Hyper­local radio and do-it-your­self net­works — Grass­roots Radio on the Hori­zon Mag­a­zine

A well informed overview of Grass­roots Radio has been pub­lished on the Hori­zon Mag­a­zine, the research and inno­va­tion mag­a­zine of the Euro­pean Union. The press item focus­es on the need to bring radio to remote com­mu­ni­ties that the project aims to tack­le. With an FM sig­nal broad­cast over a catch­ment area of only a few kilo­me­tres, researchers at work in the project are in fact find­ing new and sur­pris­ing ways to con­nect remote or rur­al com­mu­ni­ties, even in areas where com­mu­ni­ca­tions may be patchy.

The arti­cle also fea­tures an inter­view with Chris Csík­szent­mi­há­lyi, Project and Sci­en­tif­ic Coor­di­na­tor, who claims:

We think that FM is still a very use­ful and very impor­tant medi­um, and it deserves a fresh look as to how it works … and how will it inter­act with … these more recent tech­nolo­gies. While it may be rel­a­tive­ly old tech­nol­o­gy now, it is still very rel­e­vant in many parts of the world. What dif­fer­en­ti­ates these sta­tions from a lot of com­mu­ni­ty radio sta­tions is that they are very high­ly net­worked, so they are all going off a strong con­nec­tion to the inter­net and mobile tele­pho­ny.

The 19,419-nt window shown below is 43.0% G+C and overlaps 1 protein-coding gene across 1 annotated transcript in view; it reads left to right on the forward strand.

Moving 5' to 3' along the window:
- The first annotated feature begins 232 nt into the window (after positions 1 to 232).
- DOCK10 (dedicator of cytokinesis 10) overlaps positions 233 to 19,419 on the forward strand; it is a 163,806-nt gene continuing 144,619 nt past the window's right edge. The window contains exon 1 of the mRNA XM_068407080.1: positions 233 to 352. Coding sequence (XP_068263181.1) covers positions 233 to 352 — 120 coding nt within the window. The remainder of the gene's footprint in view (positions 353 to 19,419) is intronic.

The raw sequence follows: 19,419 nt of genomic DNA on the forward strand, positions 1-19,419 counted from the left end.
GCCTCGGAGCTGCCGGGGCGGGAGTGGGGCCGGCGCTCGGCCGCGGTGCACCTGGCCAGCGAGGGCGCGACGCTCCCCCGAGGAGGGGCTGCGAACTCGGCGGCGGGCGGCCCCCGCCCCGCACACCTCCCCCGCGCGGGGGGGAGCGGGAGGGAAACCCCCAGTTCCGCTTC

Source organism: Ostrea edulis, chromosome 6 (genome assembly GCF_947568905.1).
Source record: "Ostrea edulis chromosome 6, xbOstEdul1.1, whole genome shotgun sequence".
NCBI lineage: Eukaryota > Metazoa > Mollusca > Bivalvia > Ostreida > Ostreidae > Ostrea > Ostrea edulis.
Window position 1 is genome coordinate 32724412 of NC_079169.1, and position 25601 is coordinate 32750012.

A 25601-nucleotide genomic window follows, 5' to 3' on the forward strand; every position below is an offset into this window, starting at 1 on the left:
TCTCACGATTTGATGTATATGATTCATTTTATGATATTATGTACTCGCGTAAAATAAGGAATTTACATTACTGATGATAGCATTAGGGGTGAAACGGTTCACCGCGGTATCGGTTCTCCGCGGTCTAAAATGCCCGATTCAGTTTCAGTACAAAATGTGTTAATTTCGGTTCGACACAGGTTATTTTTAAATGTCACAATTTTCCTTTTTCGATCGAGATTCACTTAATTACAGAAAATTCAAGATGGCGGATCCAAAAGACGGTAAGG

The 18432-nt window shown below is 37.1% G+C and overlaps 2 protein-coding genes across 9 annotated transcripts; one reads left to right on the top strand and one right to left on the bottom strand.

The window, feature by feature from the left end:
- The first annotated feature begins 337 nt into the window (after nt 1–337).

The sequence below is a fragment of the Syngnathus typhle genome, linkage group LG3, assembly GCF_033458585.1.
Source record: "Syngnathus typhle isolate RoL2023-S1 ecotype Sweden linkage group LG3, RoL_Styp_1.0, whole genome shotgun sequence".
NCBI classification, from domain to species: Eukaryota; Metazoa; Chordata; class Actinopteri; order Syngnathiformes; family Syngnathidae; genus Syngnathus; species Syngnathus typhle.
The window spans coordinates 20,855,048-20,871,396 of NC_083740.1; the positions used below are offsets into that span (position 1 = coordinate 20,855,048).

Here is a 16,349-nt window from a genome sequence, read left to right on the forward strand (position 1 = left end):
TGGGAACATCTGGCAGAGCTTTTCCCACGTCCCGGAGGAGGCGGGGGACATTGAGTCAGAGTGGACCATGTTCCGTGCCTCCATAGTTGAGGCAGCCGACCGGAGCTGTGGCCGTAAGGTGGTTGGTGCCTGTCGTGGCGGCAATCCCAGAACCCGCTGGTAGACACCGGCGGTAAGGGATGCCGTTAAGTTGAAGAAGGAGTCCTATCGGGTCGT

The Grass­roots Radio project makes FM fre­quen­cies avail­able for hyper­local com­mu­ni­ty radio sta­tions, which can work off a trans­mit­ter con­nect­ed to a mobile phone, broad­cast­ing over a radius of up to 12 km, per­haps cov­er­ing a neigh­bour­hood, or a vil­lage and its sur­round­ings.

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